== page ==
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Valenti v. Young Men's Christian Association of the Capital District

State of New York Supreme Court, Appellate Division Third Judicial Department

February 4, 2010


Appeal from an order of the Supreme Court (Lynch, J.), entered September 10, 2009 in Rensselaer County, which denied defendants' motion for summary judgment dismissing the complaint.

The opinion of the court was delivered by: Malone Jr., J.


Calendar Date: November 20, 2009

Before: Spain, J.P., Rose, Malone Jr., Kavanagh and McCarthy, JJ.

Plaintiff's seven-year-old son was injured while riding a wooden scooter at defendants' after-school program. Plaintiff thereafter commenced this action alleging that defendants failed to properly supervise or instruct her son on the safe operation of the scooter and failed to provide appropriate safety equipment. After joinder of issue and discovery, defendants moved for summary judgment dismissing the complaint. Supreme Court denied defendants' motion, prompting this appeal. We affirm.

Defendants contend that riding the scooter was not an inherently unsafe activity and that no amount of supervision could have prevented the accident. As providers of an after-school program, defendants were not insurers of the child's safety and they were not obligated to supervise or control his every movement; however, they were obligated to exercise the same degree of care that a reasonably prudent parent would exercise under similar circumstances (see Fulger v Capital Dist. YMCA, 42 AD3d 694, 695 [2007]; De Los Santos v New York City Dept. of Educ., 42 AD3d 422, 423 [2007]). Generally, whether defendants failed to fulfill this duty or whether such failure was the proximate cause of the child's injury presents questions of fact (see Oakes v Massena Cent. School Dist., 19 AD3d 981, 982 [2005]).

Defendants submitted deposition testimony from the child in which he stated that he was kneeling on the scooter, which he described as a yellow square with four wheels on the bottom, and had just started moving when it tipped over and he hit his face on the floor, breaking two teeth and cutting his lip. According to the child, there were no objects in his path, however, the tile floor in the school gymnasium where the program was conducted was in disrepair and he believed that it was the condition of the tiles that caused him to tip over. Defendants also submitted deposition testimony from Debbie Demers, the activities assistant monitoring the children on the day that plaintiff's son was injured. Although she testified that she instructed the children not to stand on the scooter or to bang into each other or into the gym equipment, it is not possible on this record -- and particularly in light of the testimony from the child regarding the condition of the floor tiles -- to determine as a matter of law whether the instructions given were adequate or whether some sort of safety equipment should have been employed or other precaution undertaken. Defendants therefore failed to demonstrate that they were entitled to dismissal of the complaint as a matter of law and their motion was properly denied (see Winegrad v New York Univ. Med. Ctr., 64 NY2d 851, 853 [1985]).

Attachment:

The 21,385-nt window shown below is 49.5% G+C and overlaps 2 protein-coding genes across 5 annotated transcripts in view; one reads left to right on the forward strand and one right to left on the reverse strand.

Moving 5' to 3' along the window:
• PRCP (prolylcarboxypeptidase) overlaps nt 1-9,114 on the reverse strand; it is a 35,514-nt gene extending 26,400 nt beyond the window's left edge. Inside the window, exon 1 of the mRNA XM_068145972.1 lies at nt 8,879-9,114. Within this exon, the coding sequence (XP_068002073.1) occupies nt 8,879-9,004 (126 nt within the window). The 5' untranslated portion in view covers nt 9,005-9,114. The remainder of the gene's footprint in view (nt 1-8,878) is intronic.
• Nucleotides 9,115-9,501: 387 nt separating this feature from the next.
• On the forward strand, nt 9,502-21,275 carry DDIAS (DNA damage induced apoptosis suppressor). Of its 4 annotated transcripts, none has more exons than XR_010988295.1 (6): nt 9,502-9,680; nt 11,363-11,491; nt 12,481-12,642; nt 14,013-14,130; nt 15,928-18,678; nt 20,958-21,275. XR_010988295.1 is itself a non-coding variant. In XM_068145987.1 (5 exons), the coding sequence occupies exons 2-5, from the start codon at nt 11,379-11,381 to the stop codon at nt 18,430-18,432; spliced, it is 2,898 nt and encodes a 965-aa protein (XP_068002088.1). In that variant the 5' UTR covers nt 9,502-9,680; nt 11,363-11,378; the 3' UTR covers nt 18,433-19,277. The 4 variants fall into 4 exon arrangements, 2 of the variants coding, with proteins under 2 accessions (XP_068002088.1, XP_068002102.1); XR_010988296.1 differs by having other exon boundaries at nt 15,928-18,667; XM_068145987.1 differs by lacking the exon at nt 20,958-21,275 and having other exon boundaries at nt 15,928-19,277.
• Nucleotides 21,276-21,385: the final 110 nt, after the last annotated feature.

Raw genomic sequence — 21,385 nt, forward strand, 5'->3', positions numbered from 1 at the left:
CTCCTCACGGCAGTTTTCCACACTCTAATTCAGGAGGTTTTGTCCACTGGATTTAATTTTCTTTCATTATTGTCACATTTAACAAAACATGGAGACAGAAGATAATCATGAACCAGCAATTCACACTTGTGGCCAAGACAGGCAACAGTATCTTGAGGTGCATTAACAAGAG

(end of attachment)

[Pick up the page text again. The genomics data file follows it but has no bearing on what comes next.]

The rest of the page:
Spain, J.P., Rose, Kavanagh and McCarthy, JJ., concur.

ORDERED that the order is affirmed, with costs.


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